They are the rising tablet generation: the young children entering early-learning programs at public libraries or in preschools. Some of these kids, like my four-year-old daughter, have had their hands on tablets for their whole lives.
Launched in April 2010, the iPad ushered in a new era of computing. The tablet was introduced by Apple CEO Steve Jobs as a “lean back” device built for casual use in a relaxed environment. In other words, a toy, not a tool. These “toys” have come to dominate the market, taking a huge bite out of traditional computer sales and creating a new app-driven market.
Four years in, I’m starting to think that maybe tablets aren’t so good. They’re wonderful devices, don’t get me wrong—providing unbelievable computing power in a simple-to-use package. But they aren’t good for developing technology problem-solvers.
Back when I had to back up my first computer onto 92 floppy disks—and walk uphill to school both ways, as I recall—computer users had to be creative. My friends and I played around with OS/2, a series of operating systems created by Microsoft and IBM, because we were too cool for Windows 3.1. We opened the boxes and learned how to work with the hardware that powered our software. Kids today have it too easy.
Our challenge as librarians supporting early learning is finding ways to develop creative and curious children—kids who explore and hack in physical and virtual worlds. The safe, easy, and lovable tablet doesn’t help with this problem.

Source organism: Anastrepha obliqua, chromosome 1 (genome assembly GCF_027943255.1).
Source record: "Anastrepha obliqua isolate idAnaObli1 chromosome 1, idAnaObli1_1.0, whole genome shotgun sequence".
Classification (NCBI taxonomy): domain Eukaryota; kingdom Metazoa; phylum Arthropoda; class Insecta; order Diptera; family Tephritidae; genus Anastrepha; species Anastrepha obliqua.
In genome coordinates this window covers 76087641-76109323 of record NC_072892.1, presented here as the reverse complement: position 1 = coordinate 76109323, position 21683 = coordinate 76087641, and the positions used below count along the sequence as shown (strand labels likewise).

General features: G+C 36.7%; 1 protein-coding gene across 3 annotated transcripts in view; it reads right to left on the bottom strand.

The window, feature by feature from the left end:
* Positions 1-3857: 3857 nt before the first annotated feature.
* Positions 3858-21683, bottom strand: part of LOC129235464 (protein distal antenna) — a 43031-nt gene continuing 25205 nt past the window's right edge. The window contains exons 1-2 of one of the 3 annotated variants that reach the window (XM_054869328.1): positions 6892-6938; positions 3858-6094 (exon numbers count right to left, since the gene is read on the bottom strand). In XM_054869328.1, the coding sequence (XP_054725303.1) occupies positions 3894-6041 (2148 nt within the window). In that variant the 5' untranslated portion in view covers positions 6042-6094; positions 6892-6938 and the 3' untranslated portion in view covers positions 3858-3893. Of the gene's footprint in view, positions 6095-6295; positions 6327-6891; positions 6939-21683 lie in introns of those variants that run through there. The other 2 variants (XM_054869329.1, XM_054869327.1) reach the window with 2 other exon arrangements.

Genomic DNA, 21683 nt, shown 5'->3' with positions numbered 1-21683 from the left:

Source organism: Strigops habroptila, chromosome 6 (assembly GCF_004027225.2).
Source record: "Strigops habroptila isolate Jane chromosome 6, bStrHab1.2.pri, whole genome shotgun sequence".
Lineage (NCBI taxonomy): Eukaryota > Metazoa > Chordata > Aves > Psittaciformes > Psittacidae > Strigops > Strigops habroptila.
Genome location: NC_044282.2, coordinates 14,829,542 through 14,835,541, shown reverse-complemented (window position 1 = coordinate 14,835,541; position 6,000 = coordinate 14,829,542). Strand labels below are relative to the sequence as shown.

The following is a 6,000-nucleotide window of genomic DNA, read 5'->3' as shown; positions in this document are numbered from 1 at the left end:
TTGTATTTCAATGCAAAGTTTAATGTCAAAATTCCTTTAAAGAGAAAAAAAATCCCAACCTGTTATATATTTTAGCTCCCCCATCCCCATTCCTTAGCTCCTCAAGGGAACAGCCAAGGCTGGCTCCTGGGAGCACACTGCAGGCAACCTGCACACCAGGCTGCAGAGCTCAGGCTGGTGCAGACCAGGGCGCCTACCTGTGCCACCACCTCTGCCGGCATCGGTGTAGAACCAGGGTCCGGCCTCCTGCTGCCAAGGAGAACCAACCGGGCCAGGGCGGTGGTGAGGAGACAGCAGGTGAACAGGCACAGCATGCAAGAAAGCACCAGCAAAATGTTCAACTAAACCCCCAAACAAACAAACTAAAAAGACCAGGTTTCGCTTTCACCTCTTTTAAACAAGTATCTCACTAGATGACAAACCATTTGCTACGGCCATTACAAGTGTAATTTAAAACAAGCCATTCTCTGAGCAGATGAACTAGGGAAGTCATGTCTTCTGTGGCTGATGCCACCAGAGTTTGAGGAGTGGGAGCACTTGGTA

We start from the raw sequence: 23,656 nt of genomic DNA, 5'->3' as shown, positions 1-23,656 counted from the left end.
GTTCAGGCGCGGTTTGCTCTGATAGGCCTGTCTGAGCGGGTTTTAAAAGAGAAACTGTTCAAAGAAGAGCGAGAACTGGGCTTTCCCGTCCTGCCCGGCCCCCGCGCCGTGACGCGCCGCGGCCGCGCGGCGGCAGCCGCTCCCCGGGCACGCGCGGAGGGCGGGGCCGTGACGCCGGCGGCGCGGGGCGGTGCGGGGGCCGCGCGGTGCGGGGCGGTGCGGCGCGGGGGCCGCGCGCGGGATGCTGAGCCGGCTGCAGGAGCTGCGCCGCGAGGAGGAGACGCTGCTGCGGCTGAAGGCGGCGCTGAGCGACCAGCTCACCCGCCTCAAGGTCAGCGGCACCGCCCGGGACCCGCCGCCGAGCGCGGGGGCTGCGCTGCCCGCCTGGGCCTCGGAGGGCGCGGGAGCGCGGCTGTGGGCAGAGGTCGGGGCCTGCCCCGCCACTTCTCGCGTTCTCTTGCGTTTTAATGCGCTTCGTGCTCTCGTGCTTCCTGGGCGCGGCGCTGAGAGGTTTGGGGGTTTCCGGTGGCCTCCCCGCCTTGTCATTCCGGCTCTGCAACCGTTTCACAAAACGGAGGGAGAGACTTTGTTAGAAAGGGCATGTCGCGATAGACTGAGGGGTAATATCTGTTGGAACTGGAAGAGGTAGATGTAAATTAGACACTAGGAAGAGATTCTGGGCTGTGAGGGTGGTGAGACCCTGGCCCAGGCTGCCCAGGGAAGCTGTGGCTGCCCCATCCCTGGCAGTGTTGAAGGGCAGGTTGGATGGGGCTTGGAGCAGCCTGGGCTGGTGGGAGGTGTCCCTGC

We must find ways to employ technology as a tool, thoughtfully engaging our children. How about a chore chart? Encourage parents to create one on a tablet so that the device shines as a tool meeting a need beyond entertainment. Our four-year-old has her own Google account with a calendar for her activities. She can look at her color and see when things are happening.
Helping parents find ways to model technology use with children is important. It’s even more critical that we empower kids to use technology and technical thinking themselves to solve problems. Traditional building toys like blocks and Lincoln Logs get kids to think about the logical process of construction. They learn about the importance of a strong foundation and the need to support roof structures. More importantly, they learn about trial and error, perseverance in problem-solving, and the need to think creatively in order to find a solution.
Our challenge is to replicate this in the digital tablet world. We need to find (or build) apps that support constructivist learning, creative thinking, and problem-solving for young learners. To find tools that young kids can use to track data and manage their lives. To create a stuffed animal inventory database—or a weekly calendar with pictures for scheduled activities.
I envision early childhood education as a makerspace and programming boot camp that prepares our kids to use the tools of our digital world, not just the toys. Oh, and if they could help shore up our economy (and our retirements) as high-tech enabled workers, that wouldn’t be so bad either.